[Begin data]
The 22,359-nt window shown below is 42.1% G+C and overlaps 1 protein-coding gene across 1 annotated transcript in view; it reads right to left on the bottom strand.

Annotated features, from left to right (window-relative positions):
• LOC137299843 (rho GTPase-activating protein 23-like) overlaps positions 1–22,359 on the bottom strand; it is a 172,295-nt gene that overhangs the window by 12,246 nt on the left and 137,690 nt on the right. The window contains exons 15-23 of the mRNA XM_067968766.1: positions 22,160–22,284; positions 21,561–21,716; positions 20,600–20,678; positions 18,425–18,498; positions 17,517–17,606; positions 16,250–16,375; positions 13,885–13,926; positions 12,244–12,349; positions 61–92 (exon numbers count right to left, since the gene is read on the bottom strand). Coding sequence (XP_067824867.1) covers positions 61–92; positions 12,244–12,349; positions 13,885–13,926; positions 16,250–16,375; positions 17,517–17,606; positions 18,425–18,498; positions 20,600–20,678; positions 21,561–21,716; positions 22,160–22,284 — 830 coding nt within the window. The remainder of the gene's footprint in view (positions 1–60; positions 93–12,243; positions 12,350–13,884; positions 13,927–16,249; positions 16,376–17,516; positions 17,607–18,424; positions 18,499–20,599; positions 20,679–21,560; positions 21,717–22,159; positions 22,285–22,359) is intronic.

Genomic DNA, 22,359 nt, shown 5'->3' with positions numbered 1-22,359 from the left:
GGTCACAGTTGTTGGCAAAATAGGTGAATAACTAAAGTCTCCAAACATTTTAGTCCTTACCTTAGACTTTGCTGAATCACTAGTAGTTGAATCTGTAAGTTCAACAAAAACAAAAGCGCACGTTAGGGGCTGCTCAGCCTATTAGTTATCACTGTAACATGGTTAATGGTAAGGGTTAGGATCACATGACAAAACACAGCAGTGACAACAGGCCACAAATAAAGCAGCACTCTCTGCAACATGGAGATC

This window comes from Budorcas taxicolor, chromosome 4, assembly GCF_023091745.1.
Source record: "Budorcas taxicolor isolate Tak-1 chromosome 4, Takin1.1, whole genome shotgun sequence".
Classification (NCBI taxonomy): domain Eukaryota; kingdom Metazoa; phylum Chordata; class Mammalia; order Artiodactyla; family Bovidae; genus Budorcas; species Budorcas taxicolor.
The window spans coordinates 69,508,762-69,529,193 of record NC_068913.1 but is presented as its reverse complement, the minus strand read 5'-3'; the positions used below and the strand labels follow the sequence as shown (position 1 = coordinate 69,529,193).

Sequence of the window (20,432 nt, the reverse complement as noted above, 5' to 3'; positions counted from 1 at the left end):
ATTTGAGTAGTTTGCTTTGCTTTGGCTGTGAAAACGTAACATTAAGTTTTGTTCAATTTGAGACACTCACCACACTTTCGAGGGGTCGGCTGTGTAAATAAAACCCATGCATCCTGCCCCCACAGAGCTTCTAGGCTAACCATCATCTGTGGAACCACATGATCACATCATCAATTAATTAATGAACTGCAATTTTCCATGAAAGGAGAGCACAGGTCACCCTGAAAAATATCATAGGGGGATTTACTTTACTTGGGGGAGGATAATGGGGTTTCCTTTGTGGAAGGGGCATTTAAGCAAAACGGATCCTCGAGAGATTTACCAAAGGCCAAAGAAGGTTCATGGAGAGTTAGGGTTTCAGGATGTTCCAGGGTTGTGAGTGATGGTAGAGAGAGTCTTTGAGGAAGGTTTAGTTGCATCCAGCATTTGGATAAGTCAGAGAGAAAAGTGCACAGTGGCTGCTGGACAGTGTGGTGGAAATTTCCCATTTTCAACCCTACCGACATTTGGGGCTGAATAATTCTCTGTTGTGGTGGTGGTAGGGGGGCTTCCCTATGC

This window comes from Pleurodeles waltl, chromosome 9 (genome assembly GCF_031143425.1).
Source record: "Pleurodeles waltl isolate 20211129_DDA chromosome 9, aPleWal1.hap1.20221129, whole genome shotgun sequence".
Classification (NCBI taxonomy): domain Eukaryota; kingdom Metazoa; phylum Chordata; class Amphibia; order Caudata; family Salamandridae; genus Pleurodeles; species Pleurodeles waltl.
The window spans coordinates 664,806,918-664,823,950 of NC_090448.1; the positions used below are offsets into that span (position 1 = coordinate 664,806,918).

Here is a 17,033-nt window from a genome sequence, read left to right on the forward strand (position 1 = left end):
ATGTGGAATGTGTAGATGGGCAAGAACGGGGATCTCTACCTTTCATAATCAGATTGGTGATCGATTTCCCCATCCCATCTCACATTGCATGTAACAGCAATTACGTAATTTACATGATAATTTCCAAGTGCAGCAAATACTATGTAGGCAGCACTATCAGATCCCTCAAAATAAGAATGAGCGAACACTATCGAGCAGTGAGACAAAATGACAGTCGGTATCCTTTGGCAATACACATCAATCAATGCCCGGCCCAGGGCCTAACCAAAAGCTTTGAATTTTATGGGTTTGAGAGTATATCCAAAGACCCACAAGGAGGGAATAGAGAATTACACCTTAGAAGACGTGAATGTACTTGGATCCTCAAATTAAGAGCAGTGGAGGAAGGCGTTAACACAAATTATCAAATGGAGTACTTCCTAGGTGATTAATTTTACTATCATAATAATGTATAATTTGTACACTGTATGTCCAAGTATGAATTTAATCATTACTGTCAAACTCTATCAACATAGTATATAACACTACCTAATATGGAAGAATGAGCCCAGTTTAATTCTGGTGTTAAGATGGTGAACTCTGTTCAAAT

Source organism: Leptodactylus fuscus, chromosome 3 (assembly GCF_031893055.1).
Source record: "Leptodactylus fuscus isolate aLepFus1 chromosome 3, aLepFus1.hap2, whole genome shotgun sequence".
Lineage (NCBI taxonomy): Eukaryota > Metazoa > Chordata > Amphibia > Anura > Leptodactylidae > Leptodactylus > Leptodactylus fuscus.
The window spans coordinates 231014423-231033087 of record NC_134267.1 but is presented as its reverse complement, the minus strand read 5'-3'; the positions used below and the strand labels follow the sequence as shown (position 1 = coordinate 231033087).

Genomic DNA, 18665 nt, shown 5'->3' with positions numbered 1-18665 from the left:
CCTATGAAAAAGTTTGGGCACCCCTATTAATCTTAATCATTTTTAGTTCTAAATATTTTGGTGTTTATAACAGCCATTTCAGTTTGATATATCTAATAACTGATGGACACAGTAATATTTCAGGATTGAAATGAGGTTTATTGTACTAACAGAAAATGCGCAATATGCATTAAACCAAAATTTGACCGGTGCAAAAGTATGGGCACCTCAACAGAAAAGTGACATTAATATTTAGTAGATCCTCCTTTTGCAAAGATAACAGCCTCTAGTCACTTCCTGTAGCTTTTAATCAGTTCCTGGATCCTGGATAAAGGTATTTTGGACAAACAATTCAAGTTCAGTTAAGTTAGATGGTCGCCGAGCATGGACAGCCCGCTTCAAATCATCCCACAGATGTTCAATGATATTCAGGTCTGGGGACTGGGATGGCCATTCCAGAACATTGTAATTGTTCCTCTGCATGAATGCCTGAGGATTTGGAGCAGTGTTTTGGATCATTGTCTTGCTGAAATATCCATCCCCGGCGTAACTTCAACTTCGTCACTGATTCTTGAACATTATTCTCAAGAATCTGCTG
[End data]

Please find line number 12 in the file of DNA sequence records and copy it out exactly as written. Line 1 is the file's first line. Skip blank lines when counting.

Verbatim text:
This window comes from Pleurodeles waltl, chromosome 9 (genome assembly GCF_031143425.1).